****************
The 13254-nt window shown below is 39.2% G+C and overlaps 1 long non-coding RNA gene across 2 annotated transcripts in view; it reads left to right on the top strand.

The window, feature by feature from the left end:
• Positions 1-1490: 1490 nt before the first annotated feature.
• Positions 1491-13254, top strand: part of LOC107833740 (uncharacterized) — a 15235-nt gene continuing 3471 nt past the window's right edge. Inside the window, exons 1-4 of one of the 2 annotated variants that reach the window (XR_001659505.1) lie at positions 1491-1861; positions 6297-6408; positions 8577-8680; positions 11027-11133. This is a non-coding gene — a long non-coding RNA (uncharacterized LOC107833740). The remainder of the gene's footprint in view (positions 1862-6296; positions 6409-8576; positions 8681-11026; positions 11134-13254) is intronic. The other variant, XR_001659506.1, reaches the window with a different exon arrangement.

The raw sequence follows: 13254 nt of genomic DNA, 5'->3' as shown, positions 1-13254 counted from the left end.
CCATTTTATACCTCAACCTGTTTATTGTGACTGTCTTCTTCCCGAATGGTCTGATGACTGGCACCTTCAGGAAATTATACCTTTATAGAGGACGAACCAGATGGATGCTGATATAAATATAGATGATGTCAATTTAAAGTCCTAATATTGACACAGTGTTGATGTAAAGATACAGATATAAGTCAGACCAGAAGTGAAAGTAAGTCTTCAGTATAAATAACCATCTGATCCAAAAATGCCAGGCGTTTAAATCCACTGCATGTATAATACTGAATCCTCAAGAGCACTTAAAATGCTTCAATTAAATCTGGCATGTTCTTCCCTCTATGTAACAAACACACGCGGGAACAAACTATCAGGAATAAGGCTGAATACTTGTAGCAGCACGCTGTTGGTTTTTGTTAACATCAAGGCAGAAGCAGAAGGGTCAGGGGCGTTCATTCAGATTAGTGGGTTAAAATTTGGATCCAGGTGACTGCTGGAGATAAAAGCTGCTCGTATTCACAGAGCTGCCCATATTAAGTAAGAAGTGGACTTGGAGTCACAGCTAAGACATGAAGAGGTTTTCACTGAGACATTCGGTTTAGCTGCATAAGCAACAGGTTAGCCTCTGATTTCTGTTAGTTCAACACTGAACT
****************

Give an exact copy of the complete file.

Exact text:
The 13254-nt window shown below is 39.2% G+C and overlaps 1 long non-coding RNA gene across 2 annotated transcripts in view; it reads left to right on the top strand.

The window, feature by feature from the left end:
• Positions 1-1490: 1490 nt before the first annotated feature.
• Positions 1491-13254, top strand: part of LOC107833740 (uncharacterized) — a 15235-nt gene continuing 3471 nt past the window's right edge. Inside the window, exons 1-4 of one of the 2 annotated variants that reach the window (XR_001659505.1) lie at positions 1491-1861; positions 6297-6408; positions 8577-8680; positions 11027-11133. This is a non-coding gene — a long non-coding RNA (uncharacterized LOC107833740). The remainder of the gene's footprint in view (positions 1862-6296; positions 6409-8576; positions 8681-11026; positions 11134-13254) is intronic. The other variant, XR_001659506.1, reaches the window with a different exon arrangement.

The raw sequence follows: 13254 nt of genomic DNA, 5'->3' as shown, positions 1-13254 counted from the left end.
CCATTTTATACCTCAACCTGTTTATTGTGACTGTCTTCTTCCCGAATGGTCTGATGACTGGCACCTTCAGGAAATTATACCTTTATAGAGGACGAACCAGATGGATGCTGATATAAATATAGATGATGTCAATTTAAAGTCCTAATATTGACACAGTGTTGATGTAAAGATACAGATATAAGTCAGACCAGAAGTGAAAGTAAGTCTTCAGTATAAATAACCATCTGATCCAAAAATGCCAGGCGTTTAAATCCACTGCATGTATAATACTGAATCCTCAAGAGCACTTAAAATGCTTCAATTAAATCTGGCATGTTCTTCCCTCTATGTAACAAACACACGCGGGAACAAACTATCAGGAATAAGGCTGAATACTTGTAGCAGCACGCTGTTGGTTTTTGTTAACATCAAGGCAGAAGCAGAAGGGTCAGGGGCGTTCATTCAGATTAGTGGGTTAAAATTTGGATCCAGGTGACTGCTGGAGATAAAAGCTGCTCGTATTCACAGAGCTGCCCATATTAAGTAAGAAGTGGACTTGGAGTCACAGCTAAGACATGAAGAGGTTTTCACTGAGACATTCGGTTTAGCTGCATAAGCAACAGGTTAGCCTCTGATTTCTGTTAGTTCAACACTGAACT